Who do you trust for the truth?
…after falling asleep in my first class of the day and getting detention I was determined to stay awake in my next class social studies. My eyelids were loosing the battle to stay open as Mr Barnes was droning on about what our nation went though during the 1929-1939 great depression. What brought me awake was when he said a 500 word term paper would be used for 25% of our mid-term grade and it was due in two weeks. No problem I thought I would do like I always did and just copy some stuff from old history books add a little of my own observations and it was a lock.
Today I am sure for our school children it is even easier to complete term papers with little or no research or study because of the computer. One needs only to type in the subject and we have at our fingertips thousands of articles on every subject known to man. Then its a simple task to just find some that look noteworthy and copy and paste and your done. But unlike those days in the 50’s and 60’s when I had to go to the library and copy by hand the information from the limited number of books on the subject today’s wealth of articles and books makes finding the truth about something an almost insurmountable task.
If you were to type in ‘global warming’ like I did into Google’s search engine I got 71,800,000 possible articles on the subject. And though Google has been accused of slanting its searches you would still find millions of articles that were either in support of or in opposition to the reality of global warming. So how does one decide which one is the truth and which one is ‘fake’? A large number of the children of today are for the most part not very discerning and tend to take the easy way out when faced with projects they do not want to do, so it is these still impressionable minds that suffer because there is indeed no one totally reliable source for information.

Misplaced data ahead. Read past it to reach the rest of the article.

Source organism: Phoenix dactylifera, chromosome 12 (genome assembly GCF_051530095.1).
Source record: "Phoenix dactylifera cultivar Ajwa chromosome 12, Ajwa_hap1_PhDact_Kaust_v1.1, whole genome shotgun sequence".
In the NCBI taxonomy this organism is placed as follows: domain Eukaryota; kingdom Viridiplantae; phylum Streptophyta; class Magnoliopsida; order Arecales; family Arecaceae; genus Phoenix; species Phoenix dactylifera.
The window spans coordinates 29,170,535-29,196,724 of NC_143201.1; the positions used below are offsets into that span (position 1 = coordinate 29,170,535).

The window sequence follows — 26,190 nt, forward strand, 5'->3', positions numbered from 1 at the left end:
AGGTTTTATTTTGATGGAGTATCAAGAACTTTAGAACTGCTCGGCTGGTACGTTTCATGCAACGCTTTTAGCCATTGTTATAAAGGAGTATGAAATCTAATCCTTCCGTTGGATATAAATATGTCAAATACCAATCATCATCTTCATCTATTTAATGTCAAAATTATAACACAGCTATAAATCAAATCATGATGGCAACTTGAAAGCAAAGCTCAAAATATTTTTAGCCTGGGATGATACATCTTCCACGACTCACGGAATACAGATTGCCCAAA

I have done searches on subjects I knew nothing about like when I decided last year to raise tomato plants. When I did an internet search I was faced with many articles saying this or that would produce the best plants but which one was the definitive answer? For me it was trial and error and my results proved I followed the wrong article. No big deal except when you consider our children being exposed to incorrect ideas or “facts” you realize the seeds of the way they understand life has been planted, and they may grow up looking at the world and its leaders in the wrong frame of mind.
So the next time you do an online search
consider for a moment
that whomever wrote the article
may want you to perceive the world
as they see it
as it really is.